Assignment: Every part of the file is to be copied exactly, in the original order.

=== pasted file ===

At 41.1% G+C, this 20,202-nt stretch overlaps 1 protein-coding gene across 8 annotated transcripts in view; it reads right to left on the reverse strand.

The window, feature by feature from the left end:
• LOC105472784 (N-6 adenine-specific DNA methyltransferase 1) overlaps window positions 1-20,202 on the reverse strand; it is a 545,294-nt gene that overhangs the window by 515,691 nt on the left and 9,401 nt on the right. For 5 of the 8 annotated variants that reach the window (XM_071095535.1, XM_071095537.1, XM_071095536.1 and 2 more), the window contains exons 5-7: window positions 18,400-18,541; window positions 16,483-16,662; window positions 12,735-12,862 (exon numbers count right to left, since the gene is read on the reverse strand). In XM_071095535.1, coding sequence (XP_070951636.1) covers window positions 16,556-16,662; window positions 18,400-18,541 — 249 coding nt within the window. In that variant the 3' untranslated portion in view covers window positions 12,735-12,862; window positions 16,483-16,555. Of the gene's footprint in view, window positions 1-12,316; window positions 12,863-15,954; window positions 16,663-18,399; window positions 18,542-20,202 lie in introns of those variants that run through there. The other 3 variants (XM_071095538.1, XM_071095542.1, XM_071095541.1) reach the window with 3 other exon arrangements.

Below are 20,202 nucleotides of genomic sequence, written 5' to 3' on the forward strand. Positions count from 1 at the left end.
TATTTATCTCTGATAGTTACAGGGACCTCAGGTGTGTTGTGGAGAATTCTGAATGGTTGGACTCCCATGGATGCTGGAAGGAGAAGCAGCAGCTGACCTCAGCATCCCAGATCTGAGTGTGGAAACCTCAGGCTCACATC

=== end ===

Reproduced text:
At 41.1% G+C, this 20,202-nt stretch overlaps 1 protein-coding gene across 8 annotated transcripts in view; it reads right to left on the reverse strand.

The window, feature by feature from the left end:
• LOC105472784 (N-6 adenine-specific DNA methyltransferase 1) overlaps window positions 1-20,202 on the reverse strand; it is a 545,294-nt gene that overhangs the window by 515,691 nt on the left and 9,401 nt on the right. For 5 of the 8 annotated variants that reach the window (XM_071095535.1, XM_071095537.1, XM_071095536.1 and 2 more), the window contains exons 5-7: window positions 18,400-18,541; window positions 16,483-16,662; window positions 12,735-12,862 (exon numbers count right to left, since the gene is read on the reverse strand). In XM_071095535.1, coding sequence (XP_070951636.1) covers window positions 16,556-16,662; window positions 18,400-18,541 — 249 coding nt within the window. In that variant the 3' untranslated portion in view covers window positions 12,735-12,862; window positions 16,483-16,555. Of the gene's footprint in view, window positions 1-12,316; window positions 12,863-15,954; window positions 16,663-18,399; window positions 18,542-20,202 lie in introns of those variants that run through there. The other 3 variants (XM_071095538.1, XM_071095542.1, XM_071095541.1) reach the window with 3 other exon arrangements.

Below are 20,202 nucleotides of genomic sequence, written 5' to 3' on the forward strand. Positions count from 1 at the left end.
TATTTATCTCTGATAGTTACAGGGACCTCAGGTGTGTTGTGGAGAATTCTGAATGGTTGGACTCCCATGGATGCTGGAAGGAGAAGCAGCAGCTGACCTCAGCATCCCAGATCTGAGTGTGGAAACCTCAGGCTCACATC